Restaurant Review: Roberta’s

Posted July 3, 2017 in Restaurant Reviews


Eating in a beautiful restaurant is always a pleasure and Roberta’s, the latest release from the Press Up stable, is a true beauty.

Press Up Entertainment Group, owned and run by Paddy McKillen Jnr and Matt Ryan, is responsible for some of the more aesthetically pleasing places to hang out in our city. From The Dean Hotel to Angelina’s to WowBurger, their growing collection of restaurants, bars and hotels always look slick. Their long-time collaborators, the Interior Architecture and Design team at O Donnell O Neill Design ( can take a lot of credit for that.

That style also comes from the company’s ability to invest in spaces such as the home of Roberta’s, a whole floor of a restored Georgian building on the quays.


One side of the dining area, all banquettes and booths, looks out over Temple Bar while on the other side, smart tables have hard-to-beat views of Grattan Bridge and The Liffey.

The centrepiece of the space is a phenomenal concrete-topped bar that sits under a stunning atrium.

It’s a supremely handsome space, and it’s just phase one of Press Up’s plans for this entire building.

They’re currently redeveloping the first floor to create Dollard & Co, a luxury grocery store complete with casual dining choices, a food hall, and butcher, fish and cheese counters.

Back upstairs at Roberta’s, a couple of weeks after opening night, we go light and hard with our menu choices. A crab and pink grapefruit salad starter (€14) is pretty, delicate and delish while a clam and brown shrimp linguine main (€23) is really well balanced with smoked butter and chervil. They’re both lovely dishes.

On the hard side are a bowl of potstickers (€12), which feature a light pastry dumpling stuffed with juicy slow-cooked oxtail. They’re whopper but they’re in danger of being drowned in a sweet soy sauce which makes the overall experience too salty.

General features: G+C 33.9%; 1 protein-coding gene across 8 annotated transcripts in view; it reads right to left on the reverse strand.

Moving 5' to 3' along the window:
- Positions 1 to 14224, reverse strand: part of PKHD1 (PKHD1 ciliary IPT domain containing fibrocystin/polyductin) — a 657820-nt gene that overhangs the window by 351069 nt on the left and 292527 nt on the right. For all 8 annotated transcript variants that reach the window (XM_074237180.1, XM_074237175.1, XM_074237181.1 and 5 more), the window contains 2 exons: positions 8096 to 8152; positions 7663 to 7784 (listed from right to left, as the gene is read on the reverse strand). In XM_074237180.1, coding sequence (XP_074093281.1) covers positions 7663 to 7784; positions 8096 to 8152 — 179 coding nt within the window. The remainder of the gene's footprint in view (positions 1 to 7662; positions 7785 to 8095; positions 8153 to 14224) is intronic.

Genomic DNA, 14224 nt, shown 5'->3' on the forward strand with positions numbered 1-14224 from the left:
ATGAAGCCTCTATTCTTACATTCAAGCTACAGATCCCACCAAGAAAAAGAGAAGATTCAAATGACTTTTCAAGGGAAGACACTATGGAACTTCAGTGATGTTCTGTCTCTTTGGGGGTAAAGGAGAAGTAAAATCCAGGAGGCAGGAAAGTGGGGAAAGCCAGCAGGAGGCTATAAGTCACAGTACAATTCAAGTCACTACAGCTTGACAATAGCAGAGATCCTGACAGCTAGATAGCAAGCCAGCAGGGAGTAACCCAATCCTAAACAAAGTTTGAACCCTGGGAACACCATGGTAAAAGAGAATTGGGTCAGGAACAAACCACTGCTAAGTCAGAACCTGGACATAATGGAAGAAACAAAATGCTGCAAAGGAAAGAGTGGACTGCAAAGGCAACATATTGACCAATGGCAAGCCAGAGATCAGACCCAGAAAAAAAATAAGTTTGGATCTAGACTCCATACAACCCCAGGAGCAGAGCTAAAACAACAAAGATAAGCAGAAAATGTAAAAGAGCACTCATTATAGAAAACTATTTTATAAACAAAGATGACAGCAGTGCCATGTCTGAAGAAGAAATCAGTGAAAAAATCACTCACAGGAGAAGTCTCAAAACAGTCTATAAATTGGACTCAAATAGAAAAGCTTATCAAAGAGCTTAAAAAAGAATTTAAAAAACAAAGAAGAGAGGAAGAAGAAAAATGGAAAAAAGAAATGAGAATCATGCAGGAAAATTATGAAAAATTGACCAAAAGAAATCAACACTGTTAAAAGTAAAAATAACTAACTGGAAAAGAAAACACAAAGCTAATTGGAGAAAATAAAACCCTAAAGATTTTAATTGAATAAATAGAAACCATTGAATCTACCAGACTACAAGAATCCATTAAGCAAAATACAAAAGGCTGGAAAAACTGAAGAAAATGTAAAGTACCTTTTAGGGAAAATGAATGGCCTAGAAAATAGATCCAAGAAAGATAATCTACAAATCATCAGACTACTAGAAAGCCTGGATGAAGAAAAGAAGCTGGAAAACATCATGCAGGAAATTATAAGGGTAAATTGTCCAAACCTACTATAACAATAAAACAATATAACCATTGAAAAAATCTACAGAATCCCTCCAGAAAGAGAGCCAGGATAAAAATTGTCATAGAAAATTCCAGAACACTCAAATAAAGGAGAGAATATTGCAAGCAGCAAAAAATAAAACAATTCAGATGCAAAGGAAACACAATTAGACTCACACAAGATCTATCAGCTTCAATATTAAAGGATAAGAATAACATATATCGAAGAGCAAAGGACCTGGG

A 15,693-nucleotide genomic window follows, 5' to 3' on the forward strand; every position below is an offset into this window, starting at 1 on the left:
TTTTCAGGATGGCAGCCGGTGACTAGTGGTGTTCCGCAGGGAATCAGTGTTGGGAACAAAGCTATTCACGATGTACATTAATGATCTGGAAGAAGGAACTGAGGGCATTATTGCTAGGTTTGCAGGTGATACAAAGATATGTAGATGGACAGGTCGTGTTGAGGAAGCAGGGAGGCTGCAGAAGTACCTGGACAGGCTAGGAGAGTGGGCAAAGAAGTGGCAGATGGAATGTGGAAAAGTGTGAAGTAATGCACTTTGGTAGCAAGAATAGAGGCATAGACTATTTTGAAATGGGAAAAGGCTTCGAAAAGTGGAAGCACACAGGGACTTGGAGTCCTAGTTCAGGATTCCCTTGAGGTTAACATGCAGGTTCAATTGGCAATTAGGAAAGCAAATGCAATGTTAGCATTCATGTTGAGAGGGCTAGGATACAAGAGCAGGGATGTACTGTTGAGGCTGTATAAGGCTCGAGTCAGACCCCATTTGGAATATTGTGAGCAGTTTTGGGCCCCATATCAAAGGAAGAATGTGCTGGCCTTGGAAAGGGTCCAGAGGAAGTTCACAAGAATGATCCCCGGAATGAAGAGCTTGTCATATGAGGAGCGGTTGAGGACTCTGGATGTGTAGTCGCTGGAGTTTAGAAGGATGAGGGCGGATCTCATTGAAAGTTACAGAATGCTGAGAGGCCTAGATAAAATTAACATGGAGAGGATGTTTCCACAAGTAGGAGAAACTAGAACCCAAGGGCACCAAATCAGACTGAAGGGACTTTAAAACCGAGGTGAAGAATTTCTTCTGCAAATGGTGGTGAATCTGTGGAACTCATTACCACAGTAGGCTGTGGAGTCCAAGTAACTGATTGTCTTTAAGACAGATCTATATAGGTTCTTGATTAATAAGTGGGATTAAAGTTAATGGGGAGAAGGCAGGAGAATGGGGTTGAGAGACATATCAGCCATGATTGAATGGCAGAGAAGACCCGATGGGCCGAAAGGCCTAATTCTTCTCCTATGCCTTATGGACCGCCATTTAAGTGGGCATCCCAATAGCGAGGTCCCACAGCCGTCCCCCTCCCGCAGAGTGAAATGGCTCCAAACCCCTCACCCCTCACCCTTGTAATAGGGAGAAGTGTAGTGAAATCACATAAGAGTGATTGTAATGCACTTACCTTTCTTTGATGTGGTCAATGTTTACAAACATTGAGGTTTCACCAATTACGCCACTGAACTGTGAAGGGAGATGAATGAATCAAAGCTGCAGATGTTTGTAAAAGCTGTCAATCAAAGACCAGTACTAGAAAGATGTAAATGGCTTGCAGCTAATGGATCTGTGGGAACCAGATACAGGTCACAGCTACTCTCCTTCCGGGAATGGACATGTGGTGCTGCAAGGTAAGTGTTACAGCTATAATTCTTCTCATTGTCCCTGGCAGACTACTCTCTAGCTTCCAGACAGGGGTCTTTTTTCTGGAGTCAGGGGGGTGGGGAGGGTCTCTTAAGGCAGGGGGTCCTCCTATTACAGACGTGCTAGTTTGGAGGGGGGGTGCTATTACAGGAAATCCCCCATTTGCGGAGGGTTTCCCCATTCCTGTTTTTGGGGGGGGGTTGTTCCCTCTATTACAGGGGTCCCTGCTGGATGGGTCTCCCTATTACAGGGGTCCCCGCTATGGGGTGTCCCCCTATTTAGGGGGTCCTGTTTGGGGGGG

I’m not sure if the famous Bushwick pizza place in New York, also called Roberta’s, was one of the inspirations for this spot but there is certainly a wood-fired pizza oven blazing away under the atrium.

A Skeaghanore duck pizza with hazelnut béchamel (€16) sounds super interesting on the menu but it doesn’t quite work in reality. It’s possible that canarde was not destined for pizza, certainly not the delicate slivers of smoked breast that sit uncomfortably on top of the pizza slices. The pulled duck meat that coats the pizza slices, however, works very well. The hazelnut béchamel doesn’t make an impression though surely there’s clearly potential in that combination.

An ice cream sundae (€7) is adequate yet unremarkable whereas a caramelised pineapple upside down cake (€8) and pineapple sorbet is a delightful dessert, a really well executed take on an old favourite.

Roberta’s has style in spades and plenty of substance in the kitchen. The menu appears to be pitched at suiting a wide range of palates and tastes, accommodating simple eaters while providing a bit of excitement for the more adventurous diners. This is something that Press Up do across the board, and they do it very well. The food identity in the early days we visited weren’t quite matching up to the strength of the space. Is it a pizza place, or a sophisticated Italian, or an New York inspired upmarket grill?

Our server, Rafa, is utterly charming and the experience of being in Roberta’s is a rejuvenating one. It’s a beautiful space to be in which facilitates a thoroughly enjoyable dining experience. My dinner choices didn’t quite woo me but I was completely won over by Roberta’s looks.


1 Essex Street

Temple Bar

Dublin 2


Words: Aoife McElwain

Photographs: Killian Broderick


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